The EU27 have granted the UK an extension to the Brexit process, after extensive talks in Brussels on Wednesday evening. The new deadline of 31st October averts the prospect of the UK having to leave the EU without a deal on Friday 12th April.
Prime Minister Theresa May, had wanted a shorter delay and said the UK would still aim to leave the EU as soon as possible. However, UK MPs are still deadlocked over a withdrawal agreement. The UK must now hold European elections in May, or leave on 1st June without a deal.
Commenting on developments, Ian Wright CBE, the chief executive of the Food and Drink Federation said: “Food and drink manufacturers are mightily relieved that the immediate threat of a catastrophic no-deal Brexit has been lifted. The additional time must now be used wisely.
“Government and Parliament simply must give us a coherent plan to lead us out of our current mess. It must be a way forward that allows us to make progress in resolving the future of our relationship with the EU, taking full account of the needs of food and drink businesses.”
Whilst Andrew Kuyk CBE, director general of the PTF commented: “Not for the first time, this latest EU decision is not necessarily all it might seem. Depending how the domestic politics now play out, there is still a potential no deal cliff edge at the end of May.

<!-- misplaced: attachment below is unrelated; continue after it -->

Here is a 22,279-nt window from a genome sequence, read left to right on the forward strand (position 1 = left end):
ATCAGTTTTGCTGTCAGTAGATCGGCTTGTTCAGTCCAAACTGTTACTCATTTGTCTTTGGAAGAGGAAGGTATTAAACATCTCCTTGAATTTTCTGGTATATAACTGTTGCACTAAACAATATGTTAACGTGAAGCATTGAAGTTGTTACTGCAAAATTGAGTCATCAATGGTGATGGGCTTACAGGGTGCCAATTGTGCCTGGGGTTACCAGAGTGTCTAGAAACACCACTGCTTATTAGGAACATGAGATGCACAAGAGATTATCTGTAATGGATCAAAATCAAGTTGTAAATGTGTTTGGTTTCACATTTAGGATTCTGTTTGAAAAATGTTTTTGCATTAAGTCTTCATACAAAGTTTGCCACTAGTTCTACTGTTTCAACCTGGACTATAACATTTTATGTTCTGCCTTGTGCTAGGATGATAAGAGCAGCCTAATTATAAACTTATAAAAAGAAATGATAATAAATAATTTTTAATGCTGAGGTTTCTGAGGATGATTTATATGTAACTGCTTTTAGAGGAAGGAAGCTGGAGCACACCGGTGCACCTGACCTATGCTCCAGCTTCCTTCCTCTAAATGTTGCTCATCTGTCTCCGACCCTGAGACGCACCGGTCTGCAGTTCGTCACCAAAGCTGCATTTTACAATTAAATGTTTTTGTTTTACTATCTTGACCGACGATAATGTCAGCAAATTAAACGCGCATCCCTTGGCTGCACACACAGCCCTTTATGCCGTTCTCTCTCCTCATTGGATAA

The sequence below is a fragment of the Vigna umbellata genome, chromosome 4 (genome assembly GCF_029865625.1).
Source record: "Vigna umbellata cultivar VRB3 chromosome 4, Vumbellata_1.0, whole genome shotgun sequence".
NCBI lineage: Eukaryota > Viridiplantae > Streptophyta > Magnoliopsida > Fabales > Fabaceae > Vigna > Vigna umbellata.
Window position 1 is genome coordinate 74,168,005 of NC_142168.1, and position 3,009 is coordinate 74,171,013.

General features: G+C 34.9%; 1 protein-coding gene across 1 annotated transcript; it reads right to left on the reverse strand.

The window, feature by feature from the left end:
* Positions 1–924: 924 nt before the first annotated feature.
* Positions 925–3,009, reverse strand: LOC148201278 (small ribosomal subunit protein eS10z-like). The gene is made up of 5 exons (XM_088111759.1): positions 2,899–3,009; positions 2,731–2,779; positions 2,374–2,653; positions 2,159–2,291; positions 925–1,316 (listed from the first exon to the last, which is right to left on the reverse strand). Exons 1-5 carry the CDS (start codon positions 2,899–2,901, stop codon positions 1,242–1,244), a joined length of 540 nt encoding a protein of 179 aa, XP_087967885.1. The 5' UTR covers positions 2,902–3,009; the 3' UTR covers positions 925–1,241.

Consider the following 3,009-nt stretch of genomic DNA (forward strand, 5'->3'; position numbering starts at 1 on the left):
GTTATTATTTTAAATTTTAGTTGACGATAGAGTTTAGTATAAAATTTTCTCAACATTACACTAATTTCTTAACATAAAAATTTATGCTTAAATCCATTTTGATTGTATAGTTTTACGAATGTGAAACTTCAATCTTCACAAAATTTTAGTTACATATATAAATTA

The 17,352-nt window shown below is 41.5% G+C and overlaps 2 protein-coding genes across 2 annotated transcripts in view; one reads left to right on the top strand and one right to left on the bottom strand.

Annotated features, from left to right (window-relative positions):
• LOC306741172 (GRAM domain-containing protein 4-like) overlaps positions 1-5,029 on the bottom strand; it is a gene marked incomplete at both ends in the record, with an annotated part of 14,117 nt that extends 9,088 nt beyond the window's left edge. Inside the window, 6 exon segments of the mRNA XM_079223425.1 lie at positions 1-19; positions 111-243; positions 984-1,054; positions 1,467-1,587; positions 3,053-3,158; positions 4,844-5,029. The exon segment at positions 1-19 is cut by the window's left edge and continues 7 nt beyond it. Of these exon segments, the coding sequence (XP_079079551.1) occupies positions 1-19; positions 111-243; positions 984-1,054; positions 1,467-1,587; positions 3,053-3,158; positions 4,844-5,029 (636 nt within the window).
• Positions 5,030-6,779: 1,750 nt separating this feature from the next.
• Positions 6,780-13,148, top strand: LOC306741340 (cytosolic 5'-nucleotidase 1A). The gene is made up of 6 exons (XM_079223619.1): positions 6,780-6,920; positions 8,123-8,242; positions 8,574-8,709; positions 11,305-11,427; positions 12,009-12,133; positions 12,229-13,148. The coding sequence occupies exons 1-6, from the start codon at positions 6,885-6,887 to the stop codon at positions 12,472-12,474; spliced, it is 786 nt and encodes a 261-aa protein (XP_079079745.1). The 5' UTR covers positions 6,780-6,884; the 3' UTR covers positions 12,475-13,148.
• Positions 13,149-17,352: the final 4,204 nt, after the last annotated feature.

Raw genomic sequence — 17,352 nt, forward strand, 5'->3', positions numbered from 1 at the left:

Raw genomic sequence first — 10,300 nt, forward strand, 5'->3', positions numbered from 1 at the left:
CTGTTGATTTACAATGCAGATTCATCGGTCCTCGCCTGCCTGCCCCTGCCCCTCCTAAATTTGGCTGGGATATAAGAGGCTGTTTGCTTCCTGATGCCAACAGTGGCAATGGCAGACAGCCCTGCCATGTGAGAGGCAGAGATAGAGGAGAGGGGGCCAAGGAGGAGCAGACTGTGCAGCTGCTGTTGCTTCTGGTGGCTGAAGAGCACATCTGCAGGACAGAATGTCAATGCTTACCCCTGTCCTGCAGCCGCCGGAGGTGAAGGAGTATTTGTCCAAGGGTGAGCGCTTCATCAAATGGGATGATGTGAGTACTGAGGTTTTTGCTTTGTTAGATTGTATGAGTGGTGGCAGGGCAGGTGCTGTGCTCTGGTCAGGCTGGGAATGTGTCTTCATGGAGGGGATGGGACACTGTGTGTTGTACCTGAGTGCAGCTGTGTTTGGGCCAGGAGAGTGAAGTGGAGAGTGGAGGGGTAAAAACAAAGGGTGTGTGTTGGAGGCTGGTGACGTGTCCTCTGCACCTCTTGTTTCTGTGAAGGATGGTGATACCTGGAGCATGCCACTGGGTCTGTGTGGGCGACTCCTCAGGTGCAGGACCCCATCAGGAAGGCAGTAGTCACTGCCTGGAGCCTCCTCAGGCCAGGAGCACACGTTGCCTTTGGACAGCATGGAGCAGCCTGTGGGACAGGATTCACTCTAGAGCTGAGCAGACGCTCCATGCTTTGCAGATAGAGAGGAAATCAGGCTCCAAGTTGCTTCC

“And we are still no nearer knowing when, how or if we will leave the EU. If anything, planning has become even more difficult as uncertainty extends over a longer timescale.”
John Perry, the managing director of supply chain and logistics consultancy SCALA, added: “With the EU leaders granting the UK a further six month extension, we are now in a very interesting, if somewhat precarious position. While May is still seemingly persisting with her withdrawal agreement, others are now seriously discussing the possibility of a second, this time binding, referendum.
“Meanwhile, the European Court of Justice has ruled that it would be legal for the UK to cancel Brexit, and Donald Tusk has suggested EU leaders would be happy with that decision.
“While not at long as many of us had hoped, this extension gives UK business one last chance to make our voices heard, and demand that we at the very least stay in the customs union. However, whatever the outcome in October, these additional few months give businesses an invaluable opportunity to prepare themselves as thoroughly as possible.
“The decision many companies must now make is whether or not to continue to stockpile, which is an incredibly costly endeavour, negatively impacting cashflow and increasing expenses for storage and warehousing. This extension could allow them to instead look beyond stockpiling, and put in place more effective, long-term risk-reduction strategies.
“There is even enough time for affected organisations to consider applying to become an Authorised Economic Operator, which is widely agreed to be one of the most effective mitigating factors in any Brexit situation.”